Wing-drive

Discussion in 'Sailboats' started by Kjell Dahlberg, Feb 27, 2005.

  1. RHough
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    RHough Retro Dude

    That is exactly one of it's strong points! On reaching courses that make for the smoothest passages, a Wing-Drive makes very good sense. Particularly for a short handed crew.

    Because the effort is reduced, a couple could handle a larger boat. For the same amount of crew effort the larger/longer boat might well make faster passages than a more highly stressed smaller boat.

    The larger boat could also be an efficient motor-sailer, and the Wing-Drive would reduce fuel consumption when there is not enough wind to use the wing as the sole source of power.
     
  2. RHough
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    RHough Retro Dude

    Here's another thing to think about.

    The drive force from the sails acts at an angle to the apparent wind. What happens to the drive force when the boat is turned?

    If the AoA is 15deg to the apparent wind, the force from the sails acts at some angle greater than 105 degrees to the apparent wind.

    When the boat is sailed so the drive force in the direction of travel, 100% of the force is driving the boat. On other headings the only a portion of the sail force is driving the boat, the other portion is heeling the boat.

    When the boat is turned 45deg away from the optimum angle of 100% drive, the drive vector is 70% of the total force and the heel vector is 70% of the total force.

    If the optimum angle is 105 deg, a heading of 150 apparent or 60 apparent would give a 70% drive vector.

    165 or 45 apparent gives a drive vector of 50%

    180 or 30 apparent gives a drive vector of about 26%

    When the apparent wind is ahead of the beam, the boat's speed adds to the apparent wind speed and compensates for some of the geometric loss with an increase in force due to velocity.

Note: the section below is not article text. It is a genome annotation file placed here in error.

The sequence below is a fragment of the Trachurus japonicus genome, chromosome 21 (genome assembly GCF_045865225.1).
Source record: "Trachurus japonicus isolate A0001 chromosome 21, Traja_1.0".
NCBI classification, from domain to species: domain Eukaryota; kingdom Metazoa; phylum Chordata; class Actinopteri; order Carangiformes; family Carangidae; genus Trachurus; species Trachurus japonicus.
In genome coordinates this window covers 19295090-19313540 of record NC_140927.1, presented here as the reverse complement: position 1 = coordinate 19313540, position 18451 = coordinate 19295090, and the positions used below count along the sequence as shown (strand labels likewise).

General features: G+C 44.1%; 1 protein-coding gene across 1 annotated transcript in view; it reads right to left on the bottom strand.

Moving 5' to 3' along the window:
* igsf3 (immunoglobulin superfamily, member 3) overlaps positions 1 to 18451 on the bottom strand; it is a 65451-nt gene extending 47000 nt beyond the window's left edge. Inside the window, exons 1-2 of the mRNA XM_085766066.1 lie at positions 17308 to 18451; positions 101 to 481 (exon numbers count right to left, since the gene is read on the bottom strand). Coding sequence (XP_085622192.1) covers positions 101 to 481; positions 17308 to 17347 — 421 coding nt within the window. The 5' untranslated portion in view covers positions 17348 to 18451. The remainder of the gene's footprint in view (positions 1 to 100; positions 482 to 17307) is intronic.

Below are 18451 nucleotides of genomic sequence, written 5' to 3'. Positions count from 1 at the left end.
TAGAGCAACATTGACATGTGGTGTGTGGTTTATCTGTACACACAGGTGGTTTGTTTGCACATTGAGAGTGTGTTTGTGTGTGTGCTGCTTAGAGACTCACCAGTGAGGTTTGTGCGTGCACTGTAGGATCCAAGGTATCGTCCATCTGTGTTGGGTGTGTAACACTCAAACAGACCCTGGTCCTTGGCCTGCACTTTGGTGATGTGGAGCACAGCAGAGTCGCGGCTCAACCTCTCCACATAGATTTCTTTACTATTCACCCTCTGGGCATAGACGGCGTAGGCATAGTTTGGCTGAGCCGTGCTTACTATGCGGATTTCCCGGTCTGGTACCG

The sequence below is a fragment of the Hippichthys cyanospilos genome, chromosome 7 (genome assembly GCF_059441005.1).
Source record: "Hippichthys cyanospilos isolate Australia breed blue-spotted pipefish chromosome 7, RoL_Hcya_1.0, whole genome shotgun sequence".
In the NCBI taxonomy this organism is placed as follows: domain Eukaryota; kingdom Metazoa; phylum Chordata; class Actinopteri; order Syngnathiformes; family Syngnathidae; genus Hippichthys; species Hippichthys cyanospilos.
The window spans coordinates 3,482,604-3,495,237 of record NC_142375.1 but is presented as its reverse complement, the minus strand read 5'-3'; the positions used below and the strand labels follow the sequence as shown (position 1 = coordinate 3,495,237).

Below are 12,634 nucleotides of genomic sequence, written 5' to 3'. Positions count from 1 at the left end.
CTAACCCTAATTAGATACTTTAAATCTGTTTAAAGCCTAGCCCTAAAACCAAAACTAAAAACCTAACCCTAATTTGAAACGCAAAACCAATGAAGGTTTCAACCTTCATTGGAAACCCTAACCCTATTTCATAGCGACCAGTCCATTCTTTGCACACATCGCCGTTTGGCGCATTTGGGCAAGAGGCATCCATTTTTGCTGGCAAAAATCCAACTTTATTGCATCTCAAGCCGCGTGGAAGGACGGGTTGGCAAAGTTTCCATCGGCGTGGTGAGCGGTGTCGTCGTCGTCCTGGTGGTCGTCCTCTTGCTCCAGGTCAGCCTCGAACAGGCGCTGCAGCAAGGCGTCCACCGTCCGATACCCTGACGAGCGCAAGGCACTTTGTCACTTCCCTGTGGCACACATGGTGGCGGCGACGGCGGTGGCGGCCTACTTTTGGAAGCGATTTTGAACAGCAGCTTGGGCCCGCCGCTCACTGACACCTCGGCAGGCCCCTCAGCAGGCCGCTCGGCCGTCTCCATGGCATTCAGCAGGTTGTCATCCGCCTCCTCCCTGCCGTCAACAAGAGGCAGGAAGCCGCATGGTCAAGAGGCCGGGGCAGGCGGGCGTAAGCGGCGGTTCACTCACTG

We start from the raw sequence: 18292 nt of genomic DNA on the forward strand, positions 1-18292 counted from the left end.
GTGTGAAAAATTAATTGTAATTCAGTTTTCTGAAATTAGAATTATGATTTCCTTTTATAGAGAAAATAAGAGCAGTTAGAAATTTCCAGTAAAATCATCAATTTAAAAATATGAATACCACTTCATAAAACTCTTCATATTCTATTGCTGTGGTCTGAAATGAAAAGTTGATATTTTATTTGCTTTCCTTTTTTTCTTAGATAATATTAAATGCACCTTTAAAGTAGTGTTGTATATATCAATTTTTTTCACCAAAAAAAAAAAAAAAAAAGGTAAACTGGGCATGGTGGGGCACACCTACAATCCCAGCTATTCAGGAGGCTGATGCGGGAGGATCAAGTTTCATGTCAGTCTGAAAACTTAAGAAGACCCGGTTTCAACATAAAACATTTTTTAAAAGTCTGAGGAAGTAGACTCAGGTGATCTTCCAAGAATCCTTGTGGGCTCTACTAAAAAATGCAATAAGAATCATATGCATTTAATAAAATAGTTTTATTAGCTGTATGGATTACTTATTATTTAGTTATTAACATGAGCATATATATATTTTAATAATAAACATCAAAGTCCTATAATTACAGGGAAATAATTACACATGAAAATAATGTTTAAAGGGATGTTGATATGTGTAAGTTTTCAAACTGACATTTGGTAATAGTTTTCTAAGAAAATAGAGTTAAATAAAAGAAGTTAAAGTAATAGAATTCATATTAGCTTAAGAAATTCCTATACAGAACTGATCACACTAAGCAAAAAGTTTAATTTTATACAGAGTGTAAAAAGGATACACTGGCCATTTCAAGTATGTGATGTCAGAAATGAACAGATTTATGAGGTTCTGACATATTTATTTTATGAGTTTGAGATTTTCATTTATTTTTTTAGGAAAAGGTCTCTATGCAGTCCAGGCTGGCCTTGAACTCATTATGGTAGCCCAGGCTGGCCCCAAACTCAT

When the apparent wind is behind the beam, the boat's speed reduces the apparent wind speed and the drive force suffers both the geometric reduction and a velocity reduction.

    Traditional rigs handle this by adding area when sailing off the wind.

    Racing wing sail boats are fast enough to always sail with the apparent wind ahead of the beam.

    This would seem to put the fixed area wing sail at a disadvantage if the course sailed ever put the apparent wind very far aft of the beam.

    Is this considered when designing a system?

    For example, a design point of S/L = .9 at AWA = 165 and 15 knots true wind, the rig would have to be twice as large as a rig designed for AWA = 105.
     
  3. kjell
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    kjell Senior Member

    Thanks for starting to understand the reason why I invented the Wing-Drive. To not repeat all what I have been saying. Have a look to #1, #13, #17, #19, #22, #25, #28.
     
  4. masrapido
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    masrapido Junior forever

    Rhough is young but learning. Langtsam aber sicher!
     
  5. masrapido
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    masrapido Junior forever

    My only problem with the idea is the concept of a hard wing. Personally, I would be happy to lose a bit of speed and use a soft wing that I can pull down if I end up in a situation.

    Fact is, winds can change their direction very fast. They do not blow from one direction steadily. A pair of solid wings coupled in the same foot would inevitably rotate with the wind. That could be a wild rotation. Forces spreading through the structure of a hull could be large enough even with fairly moderate winds to snap it and make a hole on the top of the cabin. One wave and you are gone.
     
  6. wingsails
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    wingsails Kim Prentis

    Gentlemen, Lets not get too academic with wingsail vs softsail theory.
    Wingsails ,unless incredibly built or sailed would always have more lift because of their thickness , making the wind travel further on the lee side reducing pressure etc etc. With a tail attached or similar they will track apparent wind shifts with remarkable ability. The proof is in sailing them as I have for over 12 years. They are different and behave differently so you relearn sailing techniques as in bearing off angle of attack when climbing high up wind, and leaving other sailors staring in disbelief.
    Have another look at my site www.wingsails.net
    There is still a romantic feeling with soft sails though and part of the sailors joy is to trim sails but that can be said of a wing too.
    As for wind changes and gusts ,after being on a small tri in a gale I'll stick to my wingsail thanks.
     
  7. RHough
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    RHough Retro Dude